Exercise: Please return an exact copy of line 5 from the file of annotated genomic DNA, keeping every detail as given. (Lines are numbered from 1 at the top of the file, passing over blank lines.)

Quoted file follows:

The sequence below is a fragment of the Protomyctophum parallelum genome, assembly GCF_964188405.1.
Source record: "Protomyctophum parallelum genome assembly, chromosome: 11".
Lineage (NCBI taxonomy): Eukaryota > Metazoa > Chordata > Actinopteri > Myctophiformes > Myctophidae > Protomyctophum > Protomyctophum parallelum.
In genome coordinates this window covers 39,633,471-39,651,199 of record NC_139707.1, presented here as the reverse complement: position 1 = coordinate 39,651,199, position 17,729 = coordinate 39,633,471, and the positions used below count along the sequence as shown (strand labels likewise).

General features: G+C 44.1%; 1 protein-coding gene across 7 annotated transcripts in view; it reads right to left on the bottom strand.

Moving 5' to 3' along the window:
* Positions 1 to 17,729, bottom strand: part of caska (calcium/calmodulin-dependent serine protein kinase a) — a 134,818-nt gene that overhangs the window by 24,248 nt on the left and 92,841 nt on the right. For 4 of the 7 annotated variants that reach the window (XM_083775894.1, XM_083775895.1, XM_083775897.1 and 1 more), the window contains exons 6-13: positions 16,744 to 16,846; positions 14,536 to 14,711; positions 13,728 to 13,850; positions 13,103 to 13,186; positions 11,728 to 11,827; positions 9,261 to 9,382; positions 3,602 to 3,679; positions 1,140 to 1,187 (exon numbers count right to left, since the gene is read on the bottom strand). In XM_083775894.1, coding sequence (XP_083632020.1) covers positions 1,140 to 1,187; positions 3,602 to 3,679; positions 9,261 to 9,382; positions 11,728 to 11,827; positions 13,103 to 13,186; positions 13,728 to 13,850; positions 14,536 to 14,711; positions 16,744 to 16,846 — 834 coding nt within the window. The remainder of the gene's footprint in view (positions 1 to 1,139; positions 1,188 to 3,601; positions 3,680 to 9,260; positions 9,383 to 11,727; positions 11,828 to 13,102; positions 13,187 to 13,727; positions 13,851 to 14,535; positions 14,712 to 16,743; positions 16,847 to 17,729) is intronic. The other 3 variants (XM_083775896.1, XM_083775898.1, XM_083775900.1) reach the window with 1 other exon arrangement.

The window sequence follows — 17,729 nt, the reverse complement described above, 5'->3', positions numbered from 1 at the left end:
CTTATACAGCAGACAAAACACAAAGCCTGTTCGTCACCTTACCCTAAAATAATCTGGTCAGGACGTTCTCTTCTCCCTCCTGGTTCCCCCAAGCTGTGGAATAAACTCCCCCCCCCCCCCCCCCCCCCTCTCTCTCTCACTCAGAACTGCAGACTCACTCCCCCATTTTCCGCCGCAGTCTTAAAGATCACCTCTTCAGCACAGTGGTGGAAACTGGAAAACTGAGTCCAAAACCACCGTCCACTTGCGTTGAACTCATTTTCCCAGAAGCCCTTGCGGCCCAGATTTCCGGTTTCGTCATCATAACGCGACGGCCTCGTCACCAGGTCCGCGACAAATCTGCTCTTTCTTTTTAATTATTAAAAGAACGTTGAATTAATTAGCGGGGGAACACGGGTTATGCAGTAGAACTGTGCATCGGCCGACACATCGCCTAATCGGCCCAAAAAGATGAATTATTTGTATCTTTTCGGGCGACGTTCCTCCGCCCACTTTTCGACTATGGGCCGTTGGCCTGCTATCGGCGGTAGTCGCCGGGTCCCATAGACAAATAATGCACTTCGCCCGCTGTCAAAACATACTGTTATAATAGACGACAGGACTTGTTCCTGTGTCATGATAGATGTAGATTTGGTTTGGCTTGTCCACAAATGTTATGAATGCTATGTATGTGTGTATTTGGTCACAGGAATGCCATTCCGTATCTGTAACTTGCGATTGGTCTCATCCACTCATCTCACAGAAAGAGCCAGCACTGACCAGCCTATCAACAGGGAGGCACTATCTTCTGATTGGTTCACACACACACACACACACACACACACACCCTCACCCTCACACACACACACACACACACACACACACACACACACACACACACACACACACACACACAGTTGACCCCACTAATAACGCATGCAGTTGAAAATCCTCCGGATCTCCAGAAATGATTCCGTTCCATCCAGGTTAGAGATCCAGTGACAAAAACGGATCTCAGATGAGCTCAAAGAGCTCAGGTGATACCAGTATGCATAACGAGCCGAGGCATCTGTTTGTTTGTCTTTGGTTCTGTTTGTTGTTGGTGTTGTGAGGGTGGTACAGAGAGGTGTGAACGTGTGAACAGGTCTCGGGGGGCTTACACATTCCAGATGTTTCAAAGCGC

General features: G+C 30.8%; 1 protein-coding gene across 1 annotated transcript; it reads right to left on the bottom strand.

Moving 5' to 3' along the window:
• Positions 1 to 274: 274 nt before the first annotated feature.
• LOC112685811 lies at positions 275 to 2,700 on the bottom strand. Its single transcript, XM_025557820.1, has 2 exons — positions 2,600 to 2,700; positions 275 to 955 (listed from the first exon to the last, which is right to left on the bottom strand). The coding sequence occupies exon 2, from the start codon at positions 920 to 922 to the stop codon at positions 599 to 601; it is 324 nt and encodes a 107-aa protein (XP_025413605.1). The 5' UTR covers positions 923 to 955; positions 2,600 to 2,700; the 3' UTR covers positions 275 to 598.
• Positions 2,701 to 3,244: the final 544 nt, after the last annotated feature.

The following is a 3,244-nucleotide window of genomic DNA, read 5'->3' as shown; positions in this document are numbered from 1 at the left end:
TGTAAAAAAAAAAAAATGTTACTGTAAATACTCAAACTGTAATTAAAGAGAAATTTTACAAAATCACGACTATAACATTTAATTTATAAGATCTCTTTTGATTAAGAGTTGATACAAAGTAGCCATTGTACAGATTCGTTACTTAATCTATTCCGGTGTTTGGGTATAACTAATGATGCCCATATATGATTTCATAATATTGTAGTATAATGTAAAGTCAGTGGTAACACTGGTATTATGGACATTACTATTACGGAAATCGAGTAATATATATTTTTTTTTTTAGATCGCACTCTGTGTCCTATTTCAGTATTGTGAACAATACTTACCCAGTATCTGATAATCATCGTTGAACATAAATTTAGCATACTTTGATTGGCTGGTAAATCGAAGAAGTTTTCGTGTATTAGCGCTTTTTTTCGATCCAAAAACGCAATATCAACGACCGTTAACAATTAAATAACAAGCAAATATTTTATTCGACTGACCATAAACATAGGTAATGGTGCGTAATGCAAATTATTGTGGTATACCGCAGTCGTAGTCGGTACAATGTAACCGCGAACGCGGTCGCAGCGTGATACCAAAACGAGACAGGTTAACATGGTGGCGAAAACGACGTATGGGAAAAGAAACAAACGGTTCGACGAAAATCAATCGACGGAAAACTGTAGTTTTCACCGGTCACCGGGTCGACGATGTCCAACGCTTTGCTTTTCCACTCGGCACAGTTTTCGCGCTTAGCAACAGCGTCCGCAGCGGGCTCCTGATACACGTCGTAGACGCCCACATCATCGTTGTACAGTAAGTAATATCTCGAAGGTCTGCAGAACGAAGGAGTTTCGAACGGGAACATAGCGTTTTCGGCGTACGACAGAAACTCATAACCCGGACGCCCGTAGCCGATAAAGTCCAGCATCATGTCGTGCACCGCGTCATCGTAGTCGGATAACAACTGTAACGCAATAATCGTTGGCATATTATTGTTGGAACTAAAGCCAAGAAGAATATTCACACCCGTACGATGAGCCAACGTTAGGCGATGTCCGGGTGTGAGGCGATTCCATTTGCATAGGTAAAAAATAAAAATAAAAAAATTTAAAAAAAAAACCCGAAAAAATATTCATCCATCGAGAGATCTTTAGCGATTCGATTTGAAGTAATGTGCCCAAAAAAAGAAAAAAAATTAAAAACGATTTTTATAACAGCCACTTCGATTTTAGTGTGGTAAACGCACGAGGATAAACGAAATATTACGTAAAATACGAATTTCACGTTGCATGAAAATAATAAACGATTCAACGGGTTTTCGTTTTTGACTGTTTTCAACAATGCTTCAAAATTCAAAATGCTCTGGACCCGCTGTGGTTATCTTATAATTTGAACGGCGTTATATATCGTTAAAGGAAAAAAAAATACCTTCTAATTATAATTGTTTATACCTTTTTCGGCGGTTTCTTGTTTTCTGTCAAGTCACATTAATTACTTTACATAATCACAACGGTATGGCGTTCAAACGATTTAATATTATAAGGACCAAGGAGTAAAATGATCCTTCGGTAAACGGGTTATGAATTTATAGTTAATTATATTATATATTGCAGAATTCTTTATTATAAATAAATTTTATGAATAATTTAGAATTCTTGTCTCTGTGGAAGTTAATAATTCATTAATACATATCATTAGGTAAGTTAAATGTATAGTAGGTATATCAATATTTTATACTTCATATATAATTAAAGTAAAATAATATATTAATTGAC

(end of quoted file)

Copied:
General features: G+C 44.1%; 1 protein-coding gene across 7 annotated transcripts in view; it reads right to left on the bottom strand.